Background The average overall survival for patients with brain tumors is only 8 to 12 months. For example, the 5-year survival rate for adults over 40 years old living with Glioblastoma multiforme, a type of brain tumor, is only 6%. The brain is also a common organ for metastasis deriving from tumors such as breast cancer. The field of cancer immunotherapy has been making efforts to develop strategies that can target these brain metastases more efficiently than the standard of care in the clinic. Immune checkpoint inhibitors such as anti-PD-1 (anti-programmed cell death-1) therapy are under investigation to treat brain metastases. However, several studies have shown brain metastases to be resistant to anti-PD-1 monotherapy. Our findings have shown that a hematopoietic stem cell (HSC) transfer can overcome this resistance in brain metastasis. Our goal is to elucidate and overcome the mechanism of resistance to anti-PD-1 therapy in brain metastasis.
Methods We performed both orthotopic mammary fat pad and intracranial (IC) tumor implantations in C57/BL6J mice using a murine breast cancer cell line (E0771). Three days after tumor implantation, we administered the first of four doses of anti-PD-1 therapy delivered five days apart from each other. We measured survival and chemokine (from blood samples) differences between treatments.
Results We have observed that orthotopic mammary fat pad tumors are responsive to anti-PD-1 alone. Interestingly, when tumors derived from the same breast cancer cell line are implanted into the brain, they become non-responsive to anti-PD-1 monotherapy. We have also discovered that performing a hematopoietic stem cell transfer overcomes resistance to anti-PD-1 therapy in brain metastases (figure 1). Furthermore, in our preliminary studies we have found that both CD8+ and CD4+ T cells are required for the protective effects of anti-PD-1 against E0771 tumors.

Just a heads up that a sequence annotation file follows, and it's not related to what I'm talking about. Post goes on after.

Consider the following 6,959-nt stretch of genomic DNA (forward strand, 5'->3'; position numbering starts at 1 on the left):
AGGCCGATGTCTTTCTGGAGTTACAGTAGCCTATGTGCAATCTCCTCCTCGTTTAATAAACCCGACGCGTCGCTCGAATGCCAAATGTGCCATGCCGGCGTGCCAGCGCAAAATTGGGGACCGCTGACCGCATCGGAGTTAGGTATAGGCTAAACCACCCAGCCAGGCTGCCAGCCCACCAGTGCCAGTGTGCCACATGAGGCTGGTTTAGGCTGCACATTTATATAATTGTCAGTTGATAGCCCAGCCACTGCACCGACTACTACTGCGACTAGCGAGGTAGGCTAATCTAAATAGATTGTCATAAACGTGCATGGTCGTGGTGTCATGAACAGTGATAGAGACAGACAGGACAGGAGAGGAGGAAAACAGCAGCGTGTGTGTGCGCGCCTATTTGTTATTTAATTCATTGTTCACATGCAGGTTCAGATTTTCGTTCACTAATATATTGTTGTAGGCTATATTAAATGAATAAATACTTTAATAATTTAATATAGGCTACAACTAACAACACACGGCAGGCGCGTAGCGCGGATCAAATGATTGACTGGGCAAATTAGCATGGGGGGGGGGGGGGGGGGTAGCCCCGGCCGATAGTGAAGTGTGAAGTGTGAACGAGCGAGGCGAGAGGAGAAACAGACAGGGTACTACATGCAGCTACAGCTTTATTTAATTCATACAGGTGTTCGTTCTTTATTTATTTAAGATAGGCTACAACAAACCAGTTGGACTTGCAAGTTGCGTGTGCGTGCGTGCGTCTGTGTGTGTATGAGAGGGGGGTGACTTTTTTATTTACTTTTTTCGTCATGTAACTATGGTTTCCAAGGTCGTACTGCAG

Conclusions Brain metastasis are resistant to anti-PD-1 monotherapy. We have found that a hematopoietic stem cell transfer overcomes resistance to anti-PD-1 in brain metastasis. We hypothesize that, while peripheral T cells successfully remove breast tumors, they fail to mount anti-tumor responses in breast metastatic brain tumors. Therefore, the next step is to understand the mechanism of resistance to anti-PD-1 monotherapy in brain metastasis and to further elucidate the type of T cell immune responses required to overcome this resistance in brain metastasis.
Ethics Approval IACUC Protocol #201910777
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